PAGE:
The original plan for the challenge was to play 4 tables of fast poker on each site. This is not possible on the 888 network. At least, it is not possible to play 4 Snap tables of the same stake, but it is possible to 4 table if one of the snap tables is of a different stake. For some reason it takes longer to transition between hands after fast folding at the Snap tables in comparison to fast folding at the PokerStars Zoom tables. The decreased volume capabilities at 888 may result in our potential hourly winnings taking a hit.
PokerStars Zoom supports use of tracking software and a HUD, while 888 allows use for tracking software but not the use of a HUD. This may either be an advantage or a disadvantage. For recreational players it can easily serve as an advantage since it diminishes the amount of predatory behavior that they may be subject to. (Good players having access to all of their statistics and information and using it to formulate exploitative tactics). It’s well known that large amounts of PokerStars hand-histories are available for sale meaning that a complete unknown can potentially have a large amount of information on us.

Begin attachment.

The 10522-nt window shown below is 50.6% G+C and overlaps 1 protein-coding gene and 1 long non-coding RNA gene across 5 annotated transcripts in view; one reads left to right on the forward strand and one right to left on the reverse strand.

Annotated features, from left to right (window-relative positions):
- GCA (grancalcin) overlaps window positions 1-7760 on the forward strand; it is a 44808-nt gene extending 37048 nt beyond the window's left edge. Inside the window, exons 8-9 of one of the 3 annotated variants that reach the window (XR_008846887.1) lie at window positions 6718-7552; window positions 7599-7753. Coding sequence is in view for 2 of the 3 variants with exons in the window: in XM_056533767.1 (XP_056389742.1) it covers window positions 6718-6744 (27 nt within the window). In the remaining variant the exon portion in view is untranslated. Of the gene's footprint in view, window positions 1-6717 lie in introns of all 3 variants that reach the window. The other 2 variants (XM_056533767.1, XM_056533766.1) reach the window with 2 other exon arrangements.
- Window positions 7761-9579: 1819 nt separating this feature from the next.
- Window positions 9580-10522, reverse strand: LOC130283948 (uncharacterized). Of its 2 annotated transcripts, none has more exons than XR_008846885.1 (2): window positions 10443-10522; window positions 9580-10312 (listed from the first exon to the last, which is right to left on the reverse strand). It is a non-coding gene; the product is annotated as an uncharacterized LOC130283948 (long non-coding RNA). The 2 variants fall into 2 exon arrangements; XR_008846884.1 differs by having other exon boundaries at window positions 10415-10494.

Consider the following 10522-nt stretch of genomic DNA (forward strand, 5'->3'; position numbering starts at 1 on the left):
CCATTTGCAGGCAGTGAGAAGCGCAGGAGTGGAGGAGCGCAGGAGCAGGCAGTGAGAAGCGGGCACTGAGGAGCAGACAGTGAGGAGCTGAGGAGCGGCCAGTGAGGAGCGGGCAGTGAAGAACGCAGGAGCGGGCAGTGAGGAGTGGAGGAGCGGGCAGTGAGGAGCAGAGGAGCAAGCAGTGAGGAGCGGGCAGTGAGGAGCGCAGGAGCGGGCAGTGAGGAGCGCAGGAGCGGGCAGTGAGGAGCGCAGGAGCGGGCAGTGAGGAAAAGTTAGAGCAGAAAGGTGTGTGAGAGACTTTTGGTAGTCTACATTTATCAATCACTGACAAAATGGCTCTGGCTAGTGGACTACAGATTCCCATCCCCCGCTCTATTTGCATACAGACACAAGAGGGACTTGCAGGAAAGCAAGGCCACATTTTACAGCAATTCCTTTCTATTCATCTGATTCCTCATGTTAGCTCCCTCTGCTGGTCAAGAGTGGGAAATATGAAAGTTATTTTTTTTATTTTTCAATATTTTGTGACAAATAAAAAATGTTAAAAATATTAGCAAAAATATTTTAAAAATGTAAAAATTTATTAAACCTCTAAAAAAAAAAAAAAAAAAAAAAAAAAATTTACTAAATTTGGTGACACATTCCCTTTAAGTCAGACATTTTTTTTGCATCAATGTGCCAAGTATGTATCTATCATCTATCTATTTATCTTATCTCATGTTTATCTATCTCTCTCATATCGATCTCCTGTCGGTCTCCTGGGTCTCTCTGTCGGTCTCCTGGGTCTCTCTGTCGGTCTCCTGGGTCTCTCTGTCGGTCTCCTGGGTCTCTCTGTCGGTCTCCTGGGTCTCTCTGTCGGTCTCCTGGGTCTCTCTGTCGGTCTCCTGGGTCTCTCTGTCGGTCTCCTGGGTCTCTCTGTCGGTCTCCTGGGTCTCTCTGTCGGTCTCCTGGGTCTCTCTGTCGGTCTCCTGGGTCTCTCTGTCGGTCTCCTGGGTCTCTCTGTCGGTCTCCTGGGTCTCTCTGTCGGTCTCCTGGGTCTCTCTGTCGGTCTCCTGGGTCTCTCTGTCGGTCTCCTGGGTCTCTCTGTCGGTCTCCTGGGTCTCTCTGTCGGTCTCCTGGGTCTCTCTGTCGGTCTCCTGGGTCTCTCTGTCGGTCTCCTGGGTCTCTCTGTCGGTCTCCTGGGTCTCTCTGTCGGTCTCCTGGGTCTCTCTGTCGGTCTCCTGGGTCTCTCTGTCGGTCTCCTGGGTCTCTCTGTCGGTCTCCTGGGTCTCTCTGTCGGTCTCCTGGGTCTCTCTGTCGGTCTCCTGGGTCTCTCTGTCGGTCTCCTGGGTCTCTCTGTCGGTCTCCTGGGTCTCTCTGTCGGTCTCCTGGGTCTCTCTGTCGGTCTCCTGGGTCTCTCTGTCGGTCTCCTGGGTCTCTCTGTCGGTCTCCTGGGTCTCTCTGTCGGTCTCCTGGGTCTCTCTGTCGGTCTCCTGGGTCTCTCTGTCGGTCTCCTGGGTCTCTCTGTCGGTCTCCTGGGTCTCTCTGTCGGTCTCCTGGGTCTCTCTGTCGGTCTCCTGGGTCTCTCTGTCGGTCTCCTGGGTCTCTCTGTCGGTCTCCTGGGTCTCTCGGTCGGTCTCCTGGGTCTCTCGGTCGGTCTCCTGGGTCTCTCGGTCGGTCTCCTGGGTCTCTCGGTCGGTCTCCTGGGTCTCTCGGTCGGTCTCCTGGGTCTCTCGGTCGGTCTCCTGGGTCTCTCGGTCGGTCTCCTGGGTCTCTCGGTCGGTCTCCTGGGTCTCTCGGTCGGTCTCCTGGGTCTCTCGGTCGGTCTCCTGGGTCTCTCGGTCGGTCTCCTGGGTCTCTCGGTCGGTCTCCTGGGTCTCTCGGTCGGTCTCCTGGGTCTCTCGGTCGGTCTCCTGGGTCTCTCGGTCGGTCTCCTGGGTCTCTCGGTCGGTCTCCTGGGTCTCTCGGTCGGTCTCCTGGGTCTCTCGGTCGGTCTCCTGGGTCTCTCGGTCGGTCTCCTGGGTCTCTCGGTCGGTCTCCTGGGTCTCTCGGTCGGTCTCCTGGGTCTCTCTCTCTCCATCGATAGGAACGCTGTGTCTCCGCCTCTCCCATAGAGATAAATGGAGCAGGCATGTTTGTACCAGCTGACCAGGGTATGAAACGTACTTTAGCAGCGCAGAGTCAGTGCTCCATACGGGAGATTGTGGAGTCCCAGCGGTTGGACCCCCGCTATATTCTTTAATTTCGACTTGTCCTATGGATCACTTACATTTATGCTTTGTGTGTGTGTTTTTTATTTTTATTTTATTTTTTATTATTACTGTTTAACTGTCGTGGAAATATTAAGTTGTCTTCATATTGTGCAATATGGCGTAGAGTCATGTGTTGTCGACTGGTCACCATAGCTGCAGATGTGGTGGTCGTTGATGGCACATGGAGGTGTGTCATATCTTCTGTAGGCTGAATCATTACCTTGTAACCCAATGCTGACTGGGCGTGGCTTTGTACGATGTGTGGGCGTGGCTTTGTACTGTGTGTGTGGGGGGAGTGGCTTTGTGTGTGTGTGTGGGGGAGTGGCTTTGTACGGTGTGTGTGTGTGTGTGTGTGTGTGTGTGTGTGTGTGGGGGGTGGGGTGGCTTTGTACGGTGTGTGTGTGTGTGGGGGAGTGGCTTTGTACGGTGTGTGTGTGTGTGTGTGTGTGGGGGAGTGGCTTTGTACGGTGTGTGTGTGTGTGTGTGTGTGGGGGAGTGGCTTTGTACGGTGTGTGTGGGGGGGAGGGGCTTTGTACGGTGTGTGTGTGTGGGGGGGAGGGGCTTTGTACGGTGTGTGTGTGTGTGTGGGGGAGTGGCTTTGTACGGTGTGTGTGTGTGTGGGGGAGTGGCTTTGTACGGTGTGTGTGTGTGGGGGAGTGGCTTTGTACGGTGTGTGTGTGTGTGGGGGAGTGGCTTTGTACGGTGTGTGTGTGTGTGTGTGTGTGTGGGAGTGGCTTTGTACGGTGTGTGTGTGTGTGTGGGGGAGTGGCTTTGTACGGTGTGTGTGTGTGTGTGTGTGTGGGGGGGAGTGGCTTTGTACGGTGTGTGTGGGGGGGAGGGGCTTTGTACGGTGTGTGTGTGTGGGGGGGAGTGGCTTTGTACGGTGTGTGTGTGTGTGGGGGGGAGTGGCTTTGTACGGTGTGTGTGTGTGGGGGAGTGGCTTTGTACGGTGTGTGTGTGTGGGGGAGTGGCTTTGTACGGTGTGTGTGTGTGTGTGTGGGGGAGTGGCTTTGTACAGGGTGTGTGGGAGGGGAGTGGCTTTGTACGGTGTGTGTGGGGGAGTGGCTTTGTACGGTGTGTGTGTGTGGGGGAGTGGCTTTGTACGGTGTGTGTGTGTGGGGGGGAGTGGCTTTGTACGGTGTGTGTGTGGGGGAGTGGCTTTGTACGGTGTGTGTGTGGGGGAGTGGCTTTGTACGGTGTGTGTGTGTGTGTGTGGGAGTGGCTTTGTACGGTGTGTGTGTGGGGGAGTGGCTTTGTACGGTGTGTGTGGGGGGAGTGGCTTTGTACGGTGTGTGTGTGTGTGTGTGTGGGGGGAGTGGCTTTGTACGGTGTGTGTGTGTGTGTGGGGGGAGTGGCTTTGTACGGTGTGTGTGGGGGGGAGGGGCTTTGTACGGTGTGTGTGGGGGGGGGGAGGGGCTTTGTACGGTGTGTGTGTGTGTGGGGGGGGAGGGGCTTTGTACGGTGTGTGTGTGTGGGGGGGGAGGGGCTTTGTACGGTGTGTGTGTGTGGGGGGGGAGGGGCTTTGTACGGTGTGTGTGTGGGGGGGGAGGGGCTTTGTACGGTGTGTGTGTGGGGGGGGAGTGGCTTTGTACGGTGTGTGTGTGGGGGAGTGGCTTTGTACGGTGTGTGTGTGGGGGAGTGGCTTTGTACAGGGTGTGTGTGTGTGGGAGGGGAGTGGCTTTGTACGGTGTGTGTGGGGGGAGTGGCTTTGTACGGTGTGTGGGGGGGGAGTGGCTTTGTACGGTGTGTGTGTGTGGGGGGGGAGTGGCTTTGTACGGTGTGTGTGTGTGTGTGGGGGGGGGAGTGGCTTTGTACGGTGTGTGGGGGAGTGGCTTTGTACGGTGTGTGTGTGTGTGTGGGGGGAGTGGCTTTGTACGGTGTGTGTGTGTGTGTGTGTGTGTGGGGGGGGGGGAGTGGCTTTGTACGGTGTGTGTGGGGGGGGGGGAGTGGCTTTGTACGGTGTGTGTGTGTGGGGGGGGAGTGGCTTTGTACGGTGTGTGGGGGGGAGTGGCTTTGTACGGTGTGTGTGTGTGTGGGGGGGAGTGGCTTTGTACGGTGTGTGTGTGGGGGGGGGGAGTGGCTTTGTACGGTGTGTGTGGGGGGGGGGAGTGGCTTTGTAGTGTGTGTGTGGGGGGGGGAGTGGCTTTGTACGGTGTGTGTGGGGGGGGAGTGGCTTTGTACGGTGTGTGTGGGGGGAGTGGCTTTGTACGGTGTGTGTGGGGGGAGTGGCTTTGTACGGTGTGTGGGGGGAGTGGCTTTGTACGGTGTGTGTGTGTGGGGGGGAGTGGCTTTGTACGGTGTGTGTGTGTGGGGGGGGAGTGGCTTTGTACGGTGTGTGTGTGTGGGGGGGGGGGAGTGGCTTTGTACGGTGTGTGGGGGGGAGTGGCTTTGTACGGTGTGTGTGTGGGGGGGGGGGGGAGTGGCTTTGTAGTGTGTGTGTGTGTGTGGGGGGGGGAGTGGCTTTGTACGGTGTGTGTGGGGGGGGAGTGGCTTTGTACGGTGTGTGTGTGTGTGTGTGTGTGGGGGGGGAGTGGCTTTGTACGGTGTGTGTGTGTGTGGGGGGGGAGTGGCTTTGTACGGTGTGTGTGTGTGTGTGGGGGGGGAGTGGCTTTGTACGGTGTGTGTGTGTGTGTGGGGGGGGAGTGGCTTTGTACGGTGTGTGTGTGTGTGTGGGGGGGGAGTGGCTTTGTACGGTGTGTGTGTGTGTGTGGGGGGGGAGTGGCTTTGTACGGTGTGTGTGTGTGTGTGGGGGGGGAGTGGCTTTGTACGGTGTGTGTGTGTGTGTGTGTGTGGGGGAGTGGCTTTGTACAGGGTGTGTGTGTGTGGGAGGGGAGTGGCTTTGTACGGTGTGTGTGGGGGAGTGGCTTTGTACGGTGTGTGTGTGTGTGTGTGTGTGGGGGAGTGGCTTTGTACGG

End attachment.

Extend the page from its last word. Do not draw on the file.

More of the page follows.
We’ll use a slightly augmented sample for this since a few hands were played as a warm up. We have 16,091 hands on 888, profit of $154.79 and total rake paid of $106.35
Rake is often measured in amount of bb paid per 100 hands, similar to winrate.
So on 888 we paid 1063 big-blinds in rake over a 16,091 hand sample.
This works out at around 6.6bb/100 paid in rake on 888. This is actually extremely competitive. It’s worth keeping in mind that some of the more expensive networks can easily charge over 10bb/100 in rake.
PokerStars is typically known for its low rake, although there have been some rake changes recently. We have a slightly augmented sample here also. We have 16,000 hands on stars with a total rake paid of $86.15.
So we have paid 861bb over a 16,000 hand sample which works out to around 5.38bb/100 paid on PokerStars. So PokerStars is still slightly more competitive in terms of rake but only slightly. Given that we would expect our winrate to potentially be double on 888, the slightly better rake is not going to make enough of a difference.